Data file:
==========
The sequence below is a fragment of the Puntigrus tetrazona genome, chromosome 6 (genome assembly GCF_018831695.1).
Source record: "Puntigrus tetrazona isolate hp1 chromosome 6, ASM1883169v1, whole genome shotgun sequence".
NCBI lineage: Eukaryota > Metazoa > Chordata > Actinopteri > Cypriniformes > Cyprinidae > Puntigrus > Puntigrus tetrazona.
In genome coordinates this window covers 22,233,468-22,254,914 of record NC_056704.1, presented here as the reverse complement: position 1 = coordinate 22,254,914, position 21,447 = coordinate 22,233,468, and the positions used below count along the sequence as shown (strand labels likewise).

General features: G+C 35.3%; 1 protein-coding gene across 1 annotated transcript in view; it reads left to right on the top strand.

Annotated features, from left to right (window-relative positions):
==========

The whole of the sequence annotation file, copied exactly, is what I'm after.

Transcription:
The sequence below is a fragment of the Puntigrus tetrazona genome, chromosome 6 (genome assembly GCF_018831695.1).
Source record: "Puntigrus tetrazona isolate hp1 chromosome 6, ASM1883169v1, whole genome shotgun sequence".
NCBI lineage: Eukaryota > Metazoa > Chordata > Actinopteri > Cypriniformes > Cyprinidae > Puntigrus > Puntigrus tetrazona.
In genome coordinates this window covers 22,233,468-22,254,914 of record NC_056704.1, presented here as the reverse complement: position 1 = coordinate 22,254,914, position 21,447 = coordinate 22,233,468, and the positions used below count along the sequence as shown (strand labels likewise).

General features: G+C 35.3%; 1 protein-coding gene across 1 annotated transcript in view; it reads left to right on the top strand.

Annotated features, from left to right (window-relative positions):